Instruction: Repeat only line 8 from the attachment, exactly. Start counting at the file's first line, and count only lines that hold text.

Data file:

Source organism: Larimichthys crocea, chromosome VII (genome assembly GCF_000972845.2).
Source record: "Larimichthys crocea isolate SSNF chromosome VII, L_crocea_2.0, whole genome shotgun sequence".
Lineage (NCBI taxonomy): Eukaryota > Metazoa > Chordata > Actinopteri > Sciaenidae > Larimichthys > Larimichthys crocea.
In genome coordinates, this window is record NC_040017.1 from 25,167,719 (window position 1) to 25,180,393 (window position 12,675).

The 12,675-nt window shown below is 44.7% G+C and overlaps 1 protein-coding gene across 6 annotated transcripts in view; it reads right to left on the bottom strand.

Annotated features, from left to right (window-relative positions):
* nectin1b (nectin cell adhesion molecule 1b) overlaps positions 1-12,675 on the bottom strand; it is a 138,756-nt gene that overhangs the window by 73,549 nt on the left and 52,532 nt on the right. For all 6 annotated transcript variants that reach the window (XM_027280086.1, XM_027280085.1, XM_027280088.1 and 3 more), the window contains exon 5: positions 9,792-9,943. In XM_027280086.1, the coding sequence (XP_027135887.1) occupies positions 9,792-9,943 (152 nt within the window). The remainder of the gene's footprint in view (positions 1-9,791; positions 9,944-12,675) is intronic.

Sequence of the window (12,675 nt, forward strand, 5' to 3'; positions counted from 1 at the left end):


Sequence of the window (12,675 nt, forward strand, 5' to 3'; positions counted from 1 at the left end):